A fundamental flaw of the US. The U.S. Presidential election yesterday, and the closeness of the results made me consider a thought that has been percolating for some time. Strangely, perhaps, that thought has little to do with the candidates, it has more to do with the people who are voting, and how they came to hold the views their votes reflect.
I have said before that if the Democratic Party actually followed its own tenets of supporting the poor and the middle class, they should win every election handily – there are far more of their supposed constituents than there are of traditional Republican constituents.
On the Republican side, perhaps it is the awakening of what we used to call “The Silent Majority”. They have always existed, mainly in the Mid-western states, but it is only recently that they have emerged as a force in National politics – the “Tea Party” and the “evangelicals”. They were often called the forgotten Americans. Maybe they finally got fed up with being branded that way, and have decided to state their case.
Someone in the Trump campaign has been very astute in recognizing this untapped source of potential support, and that it was available for exploitation. Whoever that person, or group, was, they also managed to get inside the heads of the “Silent Majority” and discern their fears and prejudices. The result has been a response that has left the Democratic movement scratching their heads for an explanation of what has happened.
However, I think there is something far deeper going on here, and it has nothing to do with this election, or any other one. There may be a fatal flaw in the country’s structure that the Founding Fathers embodied in the Constitution. That flaw is the very basis of American democracy – the rights of the individual. A fundamental flaw of the US, if you like.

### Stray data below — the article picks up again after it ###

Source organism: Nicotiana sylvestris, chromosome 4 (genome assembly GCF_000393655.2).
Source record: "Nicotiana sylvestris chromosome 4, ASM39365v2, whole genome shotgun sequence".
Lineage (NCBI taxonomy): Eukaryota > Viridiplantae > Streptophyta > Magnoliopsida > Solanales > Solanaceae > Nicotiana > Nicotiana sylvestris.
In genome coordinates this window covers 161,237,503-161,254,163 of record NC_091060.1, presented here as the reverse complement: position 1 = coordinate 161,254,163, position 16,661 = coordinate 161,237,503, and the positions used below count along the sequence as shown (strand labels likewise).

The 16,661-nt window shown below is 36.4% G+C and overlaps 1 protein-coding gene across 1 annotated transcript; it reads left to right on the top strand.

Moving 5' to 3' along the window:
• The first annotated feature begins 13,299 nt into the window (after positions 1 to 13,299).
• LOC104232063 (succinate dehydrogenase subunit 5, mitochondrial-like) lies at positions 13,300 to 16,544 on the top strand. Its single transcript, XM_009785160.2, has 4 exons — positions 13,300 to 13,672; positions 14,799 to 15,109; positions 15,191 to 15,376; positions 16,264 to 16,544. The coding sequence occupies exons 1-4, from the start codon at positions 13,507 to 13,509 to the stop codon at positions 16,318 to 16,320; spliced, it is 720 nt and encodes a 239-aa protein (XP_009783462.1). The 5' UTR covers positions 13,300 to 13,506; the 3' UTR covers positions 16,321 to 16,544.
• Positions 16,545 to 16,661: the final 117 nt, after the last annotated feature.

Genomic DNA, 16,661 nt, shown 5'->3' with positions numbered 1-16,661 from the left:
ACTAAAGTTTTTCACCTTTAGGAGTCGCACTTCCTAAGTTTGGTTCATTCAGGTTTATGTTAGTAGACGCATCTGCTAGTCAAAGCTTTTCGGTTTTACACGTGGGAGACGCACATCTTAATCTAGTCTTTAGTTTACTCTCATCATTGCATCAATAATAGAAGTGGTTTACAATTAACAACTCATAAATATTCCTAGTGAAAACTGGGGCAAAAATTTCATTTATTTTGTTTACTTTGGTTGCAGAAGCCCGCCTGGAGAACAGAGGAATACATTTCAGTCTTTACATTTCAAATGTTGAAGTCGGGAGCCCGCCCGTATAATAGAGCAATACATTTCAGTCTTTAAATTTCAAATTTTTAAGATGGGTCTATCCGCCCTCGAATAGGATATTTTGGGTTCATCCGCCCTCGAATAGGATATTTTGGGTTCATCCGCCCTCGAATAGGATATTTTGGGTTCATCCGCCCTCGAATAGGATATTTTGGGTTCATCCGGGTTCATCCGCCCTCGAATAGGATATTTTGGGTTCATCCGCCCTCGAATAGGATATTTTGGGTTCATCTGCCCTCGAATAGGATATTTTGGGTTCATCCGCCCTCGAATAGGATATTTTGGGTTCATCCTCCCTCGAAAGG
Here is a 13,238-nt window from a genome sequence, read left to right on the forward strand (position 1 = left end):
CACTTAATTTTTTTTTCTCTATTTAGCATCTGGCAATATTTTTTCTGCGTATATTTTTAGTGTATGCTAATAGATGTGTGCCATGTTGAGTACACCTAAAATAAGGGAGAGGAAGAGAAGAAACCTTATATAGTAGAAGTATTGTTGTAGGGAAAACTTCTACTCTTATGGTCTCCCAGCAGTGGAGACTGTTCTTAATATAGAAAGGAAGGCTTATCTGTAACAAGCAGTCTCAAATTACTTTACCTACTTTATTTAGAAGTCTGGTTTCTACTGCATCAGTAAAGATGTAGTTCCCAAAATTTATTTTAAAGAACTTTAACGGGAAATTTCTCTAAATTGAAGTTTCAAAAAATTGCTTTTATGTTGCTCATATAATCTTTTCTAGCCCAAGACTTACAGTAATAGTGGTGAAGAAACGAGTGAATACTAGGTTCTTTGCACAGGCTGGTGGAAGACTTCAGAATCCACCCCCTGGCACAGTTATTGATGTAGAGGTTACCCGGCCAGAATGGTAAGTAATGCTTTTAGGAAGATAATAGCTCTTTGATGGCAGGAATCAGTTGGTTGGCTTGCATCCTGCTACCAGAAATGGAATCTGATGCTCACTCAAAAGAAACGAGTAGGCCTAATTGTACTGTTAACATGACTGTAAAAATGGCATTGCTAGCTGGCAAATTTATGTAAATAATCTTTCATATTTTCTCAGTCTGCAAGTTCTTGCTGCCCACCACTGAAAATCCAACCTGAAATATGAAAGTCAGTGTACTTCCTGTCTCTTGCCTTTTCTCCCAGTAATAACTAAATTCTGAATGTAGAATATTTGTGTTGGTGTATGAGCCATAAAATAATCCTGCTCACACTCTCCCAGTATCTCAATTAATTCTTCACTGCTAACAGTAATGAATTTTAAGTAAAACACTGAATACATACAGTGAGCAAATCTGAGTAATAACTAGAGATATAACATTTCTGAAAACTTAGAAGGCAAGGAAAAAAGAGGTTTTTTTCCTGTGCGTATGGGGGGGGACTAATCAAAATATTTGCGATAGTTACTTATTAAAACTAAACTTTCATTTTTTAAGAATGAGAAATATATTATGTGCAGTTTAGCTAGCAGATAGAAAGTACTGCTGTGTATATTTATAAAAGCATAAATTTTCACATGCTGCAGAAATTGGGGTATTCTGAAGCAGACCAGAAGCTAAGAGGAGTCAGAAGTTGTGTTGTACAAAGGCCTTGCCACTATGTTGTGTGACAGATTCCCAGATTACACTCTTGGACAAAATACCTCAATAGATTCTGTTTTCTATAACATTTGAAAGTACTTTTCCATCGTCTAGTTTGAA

When the U.S. was mainly a sparsely populated rural country, individual rights worked well, and was the incentive that attracted many thousands, if not millions, of immigrants. The country, as it exists today, it not sparsely populated, and is mainly urban in nature. Individual rights that take precedence over community responsibility, in crowded environments, can produce anarchy, division and hatred.
Do we recognize those descriptions?
I would submit that the evolution of the United States has passed by many of its people. The economic strength, the military prowess, the world leadership (reluctant admittedly) are but three of its major roles that the majority of the population have no interest in and little understanding.
The U.S. Constitution was written for a time and place that no longer exists. As I have said before, it is a remarkable document, in that it still has relevance over two hundred years later. However, the majority of U.S. citizens cling to it as if it was sacrosanct and, in the process inhibit their ability to live in the reality of today’s America. It’s almost a cultural time warp, and that bodes badly for the Nation’s future.
A comprehensive and drastic constitutional convention could solve the problem before the time warp consumes the country.